Governor Vetoes Job-Creating Bipartisan Industrial Hemp Bill

Governor Vetoes Job-Creating Bipartisan Industrial Hemp Bill

Legislation Would Have Opened New Mexico to the Booming Hemp Marketplace

Santa Fe, NM – Governor Susana Martinez (R-NM) has vetoed House Bill 144, which would have opened New Mexico to the job-creating and booming industrial hemp market. Sponsored by Representatives Bealquin “Bill” Gomez (D-La Mesa), Antonio “Moe” Maestas (D-Albuquerque), and Rick Little (R-Chaparral), HB 144 would have created a regulated hemp market in our state, allowing our farmers to expand into a rapidly expanding $600 million industry.

“With the stroke of her pen, the Governor just killed countless jobs and new economic opportunities in New Mexico,” said Rep. Maestas. “The hemp industry has been a booming success in at least thirty other states. This common sense job-creating legislation would have been a giant step forward for New Mexico's farmers and entrepreneurs. We must get our economy moving."

Grown in three harvestable components—fiber (stalk), grain, and floral material—hemp can be used in a variety of products, including cloth, paper, construction materials, carpet, foods and beverages, body care products, cosmetics, pharmaceuticals, and biofuel.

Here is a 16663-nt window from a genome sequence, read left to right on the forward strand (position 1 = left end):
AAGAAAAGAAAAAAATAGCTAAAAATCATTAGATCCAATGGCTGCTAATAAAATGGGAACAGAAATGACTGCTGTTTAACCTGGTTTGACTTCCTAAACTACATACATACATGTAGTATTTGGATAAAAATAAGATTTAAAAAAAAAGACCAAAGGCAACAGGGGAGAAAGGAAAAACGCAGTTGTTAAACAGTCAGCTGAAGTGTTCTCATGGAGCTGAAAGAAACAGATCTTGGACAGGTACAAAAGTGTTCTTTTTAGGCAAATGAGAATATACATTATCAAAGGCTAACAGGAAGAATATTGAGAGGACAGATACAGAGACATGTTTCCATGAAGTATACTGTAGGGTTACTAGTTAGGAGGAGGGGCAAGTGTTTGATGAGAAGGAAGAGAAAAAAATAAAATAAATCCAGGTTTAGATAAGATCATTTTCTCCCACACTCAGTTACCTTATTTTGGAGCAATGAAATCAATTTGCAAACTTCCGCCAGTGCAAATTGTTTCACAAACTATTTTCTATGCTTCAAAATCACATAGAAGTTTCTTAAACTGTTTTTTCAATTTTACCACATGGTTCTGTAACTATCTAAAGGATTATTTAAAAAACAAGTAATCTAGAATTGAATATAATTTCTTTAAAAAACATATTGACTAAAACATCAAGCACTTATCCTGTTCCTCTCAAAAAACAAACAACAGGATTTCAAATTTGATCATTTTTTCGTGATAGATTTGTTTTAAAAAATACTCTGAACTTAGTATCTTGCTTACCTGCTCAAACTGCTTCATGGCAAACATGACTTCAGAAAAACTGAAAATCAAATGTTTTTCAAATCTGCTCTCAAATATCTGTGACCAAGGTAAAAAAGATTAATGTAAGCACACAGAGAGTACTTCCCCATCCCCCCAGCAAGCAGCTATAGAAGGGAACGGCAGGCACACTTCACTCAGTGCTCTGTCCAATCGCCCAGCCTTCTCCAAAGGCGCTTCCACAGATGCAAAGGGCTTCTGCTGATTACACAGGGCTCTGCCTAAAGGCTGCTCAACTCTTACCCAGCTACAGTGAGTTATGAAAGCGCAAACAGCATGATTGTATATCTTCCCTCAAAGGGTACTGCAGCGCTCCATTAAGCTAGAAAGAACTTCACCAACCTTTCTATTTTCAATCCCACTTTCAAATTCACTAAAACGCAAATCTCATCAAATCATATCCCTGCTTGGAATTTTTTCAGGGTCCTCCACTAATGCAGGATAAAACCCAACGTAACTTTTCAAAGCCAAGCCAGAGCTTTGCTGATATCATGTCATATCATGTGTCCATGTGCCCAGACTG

“Opening our state to the vast industrial hemp market would have created jobs in numerous industries, from cultivation to product development to marketing to manufacturing,” said Rep. Gomez. “Our farmers and agriculture sector have the most to lose by the Governor’s veto because hemp is a low-cost, low-effort crop that offers high rewards.”

Although hemp is the same species as marijuana, it contains little to no tetrahydrocannabinol (THC), the main psychoactive constituent in marijuana. Often referred to as a sustainable “wonder crop,” hemp is extremely versatile. 

Recent economic estimates suggest the American market for industrial hemp is at least $600 million per year.  Hemp requires minimal fertilizer or water to grow, making it perfect for New Mexico’s dry climate.  It thrives just about anywhere, and is a low-cost, low-effort crop.

In 2014, the federal Farm Bill allowed states to grow hemp when partnering with their Departments of Agriculture or licensed universities. Since then, at least thirty states have passed laws creating hemp pilot studies and/or hemp production.

This is the second time that Governor Martinez has rejected legislation to open New Mexico to the hemp market. She vetoed a similar bill in 2015.